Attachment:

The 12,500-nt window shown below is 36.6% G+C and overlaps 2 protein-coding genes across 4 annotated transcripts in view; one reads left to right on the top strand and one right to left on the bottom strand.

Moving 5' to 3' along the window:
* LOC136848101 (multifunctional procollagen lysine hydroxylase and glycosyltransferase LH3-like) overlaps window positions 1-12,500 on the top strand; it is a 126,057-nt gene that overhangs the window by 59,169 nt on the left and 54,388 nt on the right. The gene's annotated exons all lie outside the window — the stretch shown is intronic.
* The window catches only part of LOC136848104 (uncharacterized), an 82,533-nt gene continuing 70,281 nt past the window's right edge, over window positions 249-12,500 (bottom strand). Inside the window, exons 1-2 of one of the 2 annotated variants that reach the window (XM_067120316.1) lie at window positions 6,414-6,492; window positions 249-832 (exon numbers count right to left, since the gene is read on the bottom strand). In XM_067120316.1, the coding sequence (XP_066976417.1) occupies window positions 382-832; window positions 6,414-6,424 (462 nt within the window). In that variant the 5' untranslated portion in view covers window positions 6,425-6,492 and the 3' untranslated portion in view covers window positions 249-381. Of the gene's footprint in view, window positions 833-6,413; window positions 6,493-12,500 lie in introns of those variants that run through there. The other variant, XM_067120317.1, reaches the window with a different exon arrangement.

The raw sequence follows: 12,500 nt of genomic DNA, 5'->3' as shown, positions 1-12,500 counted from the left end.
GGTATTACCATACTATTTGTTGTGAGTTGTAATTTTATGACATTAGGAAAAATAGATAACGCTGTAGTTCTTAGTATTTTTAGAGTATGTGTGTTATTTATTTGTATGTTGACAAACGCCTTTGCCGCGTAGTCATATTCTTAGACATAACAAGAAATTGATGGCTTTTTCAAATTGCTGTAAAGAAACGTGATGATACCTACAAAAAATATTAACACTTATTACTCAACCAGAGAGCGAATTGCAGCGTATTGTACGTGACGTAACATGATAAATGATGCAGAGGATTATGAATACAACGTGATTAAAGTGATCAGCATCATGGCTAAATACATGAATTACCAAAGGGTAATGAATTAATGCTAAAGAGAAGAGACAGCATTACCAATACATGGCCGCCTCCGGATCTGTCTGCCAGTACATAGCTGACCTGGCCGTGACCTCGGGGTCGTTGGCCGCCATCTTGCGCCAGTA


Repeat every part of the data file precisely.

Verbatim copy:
The 12,500-nt window shown below is 36.6% G+C and overlaps 2 protein-coding genes across 4 annotated transcripts in view; one reads left to right on the top strand and one right to left on the bottom strand.

Moving 5' to 3' along the window:
* LOC136848101 (multifunctional procollagen lysine hydroxylase and glycosyltransferase LH3-like) overlaps window positions 1-12,500 on the top strand; it is a 126,057-nt gene that overhangs the window by 59,169 nt on the left and 54,388 nt on the right. The gene's annotated exons all lie outside the window — the stretch shown is intronic.
* The window catches only part of LOC136848104 (uncharacterized), an 82,533-nt gene continuing 70,281 nt past the window's right edge, over window positions 249-12,500 (bottom strand). Inside the window, exons 1-2 of one of the 2 annotated variants that reach the window (XM_067120316.1) lie at window positions 6,414-6,492; window positions 249-832 (exon numbers count right to left, since the gene is read on the bottom strand). In XM_067120316.1, the coding sequence (XP_066976417.1) occupies window positions 382-832; window positions 6,414-6,424 (462 nt within the window). In that variant the 5' untranslated portion in view covers window positions 6,425-6,492 and the 3' untranslated portion in view covers window positions 249-381. Of the gene's footprint in view, window positions 833-6,413; window positions 6,493-12,500 lie in introns of those variants that run through there. The other variant, XM_067120317.1, reaches the window with a different exon arrangement.

The raw sequence follows: 12,500 nt of genomic DNA, 5'->3' as shown, positions 1-12,500 counted from the left end.
GGTATTACCATACTATTTGTTGTGAGTTGTAATTTTATGACATTAGGAAAAATAGATAACGCTGTAGTTCTTAGTATTTTTAGAGTATGTGTGTTATTTATTTGTATGTTGACAAACGCCTTTGCCGCGTAGTCATATTCTTAGACATAACAAGAAATTGATGGCTTTTTCAAATTGCTGTAAAGAAACGTGATGATACCTACAAAAAATATTAACACTTATTACTCAACCAGAGAGCGAATTGCAGCGTATTGTACGTGACGTAACATGATAAATGATGCAGAGGATTATGAATACAACGTGATTAAAGTGATCAGCATCATGGCTAAATACATGAATTACCAAAGGGTAATGAATTAATGCTAAAGAGAAGAGACAGCATTACCAATACATGGCCGCCTCCGGATCTGTCTGCCAGTACATAGCTGACCTGGCCGTGACCTCGGGGTCGTTGGCCGCCATCTTGCGCCAGTA